Safe Mode is a great feature for Windows computers in that it allows a user to resolve issues they might not ordinarily be able to address in Normal Mode. That’s because Safe Mode runs only software that is critical to the proper functioning of the Windows operating system.
But safety isn’t equivalent to security.
Windows Safe Mode prevents a lot of third-party software that isn’t necessary to boot up the PC from running, including anti-virus solutions. Attackers can therefore abuse Safe Mode to launch their exploits, whereas they might be prevented from doing so in Normal Mode.
The attack begins with an malicious hacker gaining local admin privileges on at least one machine on the corporate network. It doesn’t matter how they do it, but if they had to choose, they might choose to target a particular individual in an organisation with a malicious email.
From there, hackers would need to look for vulnerable endpoints where they could reuse stolen login credentials to move laterally throughout the network.
That’s where Safe Mode comes in. As explained by Doron Naim, a senior security researcher at CyberArk:
“Safe Mode, by design, does not boot any software or drivers that are not critical to the operation of Windows. As a result, by remotely forcing a reboot in Safe Mode, attackers inside a compromised system are able to operate freely, as most endpoint defenses are not enabled. And because [Virtual Secure Module] VSM is only enabled in Normal Mode, attackers can also capture credential hashes needed to laterally move through the environment – despite Microsoft’s claims that pass-the-hash risks have been mitigated…”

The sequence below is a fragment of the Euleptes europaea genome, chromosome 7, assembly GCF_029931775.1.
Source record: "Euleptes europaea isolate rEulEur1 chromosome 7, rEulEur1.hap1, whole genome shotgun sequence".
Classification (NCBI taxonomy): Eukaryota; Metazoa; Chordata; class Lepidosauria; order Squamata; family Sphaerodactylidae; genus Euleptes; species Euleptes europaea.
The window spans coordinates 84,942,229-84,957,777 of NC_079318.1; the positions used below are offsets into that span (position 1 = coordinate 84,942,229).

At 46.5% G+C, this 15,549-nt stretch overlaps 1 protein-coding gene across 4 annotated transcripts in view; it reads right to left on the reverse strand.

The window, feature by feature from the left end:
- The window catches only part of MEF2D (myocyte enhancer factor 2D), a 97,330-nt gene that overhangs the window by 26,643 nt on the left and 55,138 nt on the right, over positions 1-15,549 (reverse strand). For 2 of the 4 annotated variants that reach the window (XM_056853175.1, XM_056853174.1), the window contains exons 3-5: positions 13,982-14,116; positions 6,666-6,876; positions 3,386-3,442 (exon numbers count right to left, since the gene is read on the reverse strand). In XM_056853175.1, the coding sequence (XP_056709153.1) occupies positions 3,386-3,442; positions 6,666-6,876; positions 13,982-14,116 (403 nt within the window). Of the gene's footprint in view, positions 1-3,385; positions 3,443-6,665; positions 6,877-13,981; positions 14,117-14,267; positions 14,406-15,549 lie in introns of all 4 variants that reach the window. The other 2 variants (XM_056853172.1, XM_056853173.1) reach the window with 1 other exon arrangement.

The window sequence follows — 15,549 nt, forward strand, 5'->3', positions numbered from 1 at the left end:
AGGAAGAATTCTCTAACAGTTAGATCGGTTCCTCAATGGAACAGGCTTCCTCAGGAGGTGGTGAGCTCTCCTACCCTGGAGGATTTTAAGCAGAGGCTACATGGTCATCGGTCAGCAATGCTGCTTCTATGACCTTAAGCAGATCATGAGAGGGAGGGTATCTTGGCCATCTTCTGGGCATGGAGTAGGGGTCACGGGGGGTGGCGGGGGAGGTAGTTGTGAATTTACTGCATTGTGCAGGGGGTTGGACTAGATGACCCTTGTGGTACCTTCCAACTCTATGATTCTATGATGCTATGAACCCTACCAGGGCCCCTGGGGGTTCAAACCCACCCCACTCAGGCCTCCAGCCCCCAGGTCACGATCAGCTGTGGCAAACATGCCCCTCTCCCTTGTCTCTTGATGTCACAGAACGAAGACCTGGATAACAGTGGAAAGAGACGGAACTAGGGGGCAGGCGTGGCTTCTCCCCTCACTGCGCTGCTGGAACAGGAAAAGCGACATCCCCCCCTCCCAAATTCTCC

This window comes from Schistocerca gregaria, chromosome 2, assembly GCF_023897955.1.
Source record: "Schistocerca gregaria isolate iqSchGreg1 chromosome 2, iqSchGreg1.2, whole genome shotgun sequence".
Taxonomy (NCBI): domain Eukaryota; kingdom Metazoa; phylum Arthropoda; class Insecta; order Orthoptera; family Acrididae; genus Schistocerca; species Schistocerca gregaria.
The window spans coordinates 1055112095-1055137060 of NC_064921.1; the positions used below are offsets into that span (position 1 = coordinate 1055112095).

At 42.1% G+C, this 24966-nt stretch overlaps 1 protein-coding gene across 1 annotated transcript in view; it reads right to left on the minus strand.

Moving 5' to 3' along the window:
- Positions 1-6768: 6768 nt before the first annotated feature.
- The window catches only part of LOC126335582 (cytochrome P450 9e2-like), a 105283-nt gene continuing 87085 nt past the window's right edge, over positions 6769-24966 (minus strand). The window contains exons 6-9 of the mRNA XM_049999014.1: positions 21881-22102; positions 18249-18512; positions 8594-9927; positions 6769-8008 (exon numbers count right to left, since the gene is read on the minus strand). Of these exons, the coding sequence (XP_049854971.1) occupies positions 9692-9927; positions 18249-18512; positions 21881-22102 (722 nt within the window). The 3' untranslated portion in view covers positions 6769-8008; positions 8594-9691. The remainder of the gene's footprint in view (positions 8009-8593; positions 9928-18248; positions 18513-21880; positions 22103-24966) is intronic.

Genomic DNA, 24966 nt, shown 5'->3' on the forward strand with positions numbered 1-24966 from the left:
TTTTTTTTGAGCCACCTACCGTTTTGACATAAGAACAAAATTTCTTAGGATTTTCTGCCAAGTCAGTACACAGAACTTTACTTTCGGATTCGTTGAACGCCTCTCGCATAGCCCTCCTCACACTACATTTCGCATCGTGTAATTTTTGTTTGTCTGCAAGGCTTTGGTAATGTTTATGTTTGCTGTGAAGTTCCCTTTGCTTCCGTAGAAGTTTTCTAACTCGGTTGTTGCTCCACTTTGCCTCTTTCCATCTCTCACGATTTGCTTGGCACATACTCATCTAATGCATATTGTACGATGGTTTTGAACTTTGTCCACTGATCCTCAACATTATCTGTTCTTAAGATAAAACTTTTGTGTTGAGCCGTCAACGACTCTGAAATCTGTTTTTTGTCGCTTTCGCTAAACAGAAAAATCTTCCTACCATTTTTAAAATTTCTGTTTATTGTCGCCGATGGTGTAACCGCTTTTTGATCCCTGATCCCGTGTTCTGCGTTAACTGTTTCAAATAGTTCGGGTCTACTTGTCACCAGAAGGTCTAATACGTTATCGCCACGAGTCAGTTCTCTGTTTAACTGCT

A hacker must do three things to pull off this attack:
- Remotely configure an infected machine to reboot into Safe Mode. This can be done using BCDEdit.
- Configure attack tools to run in Safe Mode. A hacker can include a malicious service that runs only in Safe Mode in their initial payload. Alternatively, they can register a malicious COM object to run every time explorer.exe executes.
- Reboot the machine in Safe Mode. The actor can just wait for the next restart or create a fake “update” window that asks the victim to restart their computer.
From there, the attacker can achieve any number of outcomes, including lateral movement or even credential theft. As Naim observes:
“If the attacker’s goal is to steal credentials for future use, then the attacker actually wants the user to log on to the system. As the user logs in, the attacker can capture the credentials. In this case, the attacker will likely use the COM object technique to execute code that will change the background, look and feel of Safe Mode – making it appear that the user is still in Normal Mode. As soon as the user enters his or her credentials, a second “update” window can prompt the user to reboot yet again to move the machine back into the actual Normal Mode. Just as mentioned above, this secondary reboot prompt can mimic a legitimate Windows prompt to prevent the user from noticing anything suspicious.”
Malware in the wild have exhibited that type of one-two update scheme to conceal their activity. That includes some variants of Cerber ransomware.
In a test, CyberArk’s researchers found that once they modified the registry keys in Minimal Safe Mode, they were able to run Mimikatz and steal credentials without a security solution removing the program from the machine.
Given the risks associated with that type of attack, Naim recommends that sysadmins restrict administrator privileges, employ security tools that work in Safe Mode, and overall monitor who’s going into Safe Mode and what they’re doing once they’re there. That’s all they can do… Microsoft has refused to fix the issue as they say someone must already compromise a machine to initiate this sequence.
Interesting. In my opinion, a security hole is a security hole, including if it serves as a secondary attack vector.